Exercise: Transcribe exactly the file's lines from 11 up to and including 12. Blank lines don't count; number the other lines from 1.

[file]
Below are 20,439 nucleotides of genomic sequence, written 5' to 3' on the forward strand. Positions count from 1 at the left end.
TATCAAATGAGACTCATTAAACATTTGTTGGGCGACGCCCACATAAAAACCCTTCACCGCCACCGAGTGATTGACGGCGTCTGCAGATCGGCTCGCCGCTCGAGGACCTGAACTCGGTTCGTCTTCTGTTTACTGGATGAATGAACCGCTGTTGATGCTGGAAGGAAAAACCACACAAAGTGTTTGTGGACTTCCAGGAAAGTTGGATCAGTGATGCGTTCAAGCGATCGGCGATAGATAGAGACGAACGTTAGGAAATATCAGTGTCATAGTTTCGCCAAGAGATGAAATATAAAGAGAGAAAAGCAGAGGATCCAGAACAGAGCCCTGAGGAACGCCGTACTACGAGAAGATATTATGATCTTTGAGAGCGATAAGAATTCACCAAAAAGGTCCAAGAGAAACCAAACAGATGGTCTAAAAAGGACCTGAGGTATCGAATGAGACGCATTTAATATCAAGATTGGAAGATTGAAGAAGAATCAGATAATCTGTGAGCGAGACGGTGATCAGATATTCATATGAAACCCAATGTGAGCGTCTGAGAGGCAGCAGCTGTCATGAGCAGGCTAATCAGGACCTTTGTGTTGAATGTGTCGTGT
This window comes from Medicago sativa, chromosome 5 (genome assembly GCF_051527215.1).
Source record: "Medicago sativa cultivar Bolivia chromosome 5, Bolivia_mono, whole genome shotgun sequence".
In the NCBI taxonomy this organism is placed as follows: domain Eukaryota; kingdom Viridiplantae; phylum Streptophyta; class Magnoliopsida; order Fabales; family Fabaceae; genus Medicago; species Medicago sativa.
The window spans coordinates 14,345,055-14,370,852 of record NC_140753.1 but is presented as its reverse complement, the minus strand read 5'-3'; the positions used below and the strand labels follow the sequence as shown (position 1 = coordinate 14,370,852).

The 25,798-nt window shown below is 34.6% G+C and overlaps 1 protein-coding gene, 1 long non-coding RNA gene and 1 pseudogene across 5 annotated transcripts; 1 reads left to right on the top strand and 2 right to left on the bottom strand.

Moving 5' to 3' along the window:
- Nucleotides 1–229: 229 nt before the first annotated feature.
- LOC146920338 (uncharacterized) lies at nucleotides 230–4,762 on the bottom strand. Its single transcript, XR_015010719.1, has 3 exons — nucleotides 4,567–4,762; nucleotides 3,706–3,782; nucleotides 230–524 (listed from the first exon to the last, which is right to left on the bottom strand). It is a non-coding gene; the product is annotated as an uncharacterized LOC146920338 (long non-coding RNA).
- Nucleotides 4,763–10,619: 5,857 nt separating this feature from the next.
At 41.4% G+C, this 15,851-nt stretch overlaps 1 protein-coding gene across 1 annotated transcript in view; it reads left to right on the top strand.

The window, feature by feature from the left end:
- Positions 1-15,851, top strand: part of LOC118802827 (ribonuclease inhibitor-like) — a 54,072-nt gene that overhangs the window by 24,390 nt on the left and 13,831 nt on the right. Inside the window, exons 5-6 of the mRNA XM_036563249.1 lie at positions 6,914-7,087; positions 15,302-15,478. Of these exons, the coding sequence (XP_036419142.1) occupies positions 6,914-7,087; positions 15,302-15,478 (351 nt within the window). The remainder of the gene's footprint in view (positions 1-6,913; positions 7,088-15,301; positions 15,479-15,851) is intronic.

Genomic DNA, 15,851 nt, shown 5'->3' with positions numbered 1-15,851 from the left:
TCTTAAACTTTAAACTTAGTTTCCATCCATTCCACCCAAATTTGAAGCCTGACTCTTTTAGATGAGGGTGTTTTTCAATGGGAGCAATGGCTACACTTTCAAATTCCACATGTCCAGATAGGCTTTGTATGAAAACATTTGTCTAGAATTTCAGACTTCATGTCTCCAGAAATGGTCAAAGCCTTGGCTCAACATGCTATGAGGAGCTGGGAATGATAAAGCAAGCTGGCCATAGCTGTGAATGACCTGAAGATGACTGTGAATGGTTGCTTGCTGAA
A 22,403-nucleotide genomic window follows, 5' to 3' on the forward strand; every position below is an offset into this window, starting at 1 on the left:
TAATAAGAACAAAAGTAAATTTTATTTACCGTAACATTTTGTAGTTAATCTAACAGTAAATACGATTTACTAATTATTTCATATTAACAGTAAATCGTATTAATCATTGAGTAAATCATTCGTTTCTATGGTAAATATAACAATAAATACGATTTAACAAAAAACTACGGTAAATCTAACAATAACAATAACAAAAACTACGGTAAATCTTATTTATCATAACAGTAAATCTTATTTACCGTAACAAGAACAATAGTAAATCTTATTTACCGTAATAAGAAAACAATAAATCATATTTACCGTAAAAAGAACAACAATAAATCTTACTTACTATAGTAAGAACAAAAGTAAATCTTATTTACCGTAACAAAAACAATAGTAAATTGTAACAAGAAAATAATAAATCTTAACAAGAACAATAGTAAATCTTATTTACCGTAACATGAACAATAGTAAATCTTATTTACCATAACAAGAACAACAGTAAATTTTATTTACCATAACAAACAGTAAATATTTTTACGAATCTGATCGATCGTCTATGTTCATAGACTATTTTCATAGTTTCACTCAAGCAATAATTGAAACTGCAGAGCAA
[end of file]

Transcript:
- Nucleotides 4,763–10,619: 5,857 nt separating this feature from the next.
At 41.4% G+C, this 15,851-nt stretch overlaps 1 protein-coding gene across 1 annotated transcript in view; it reads left to right on the top strand.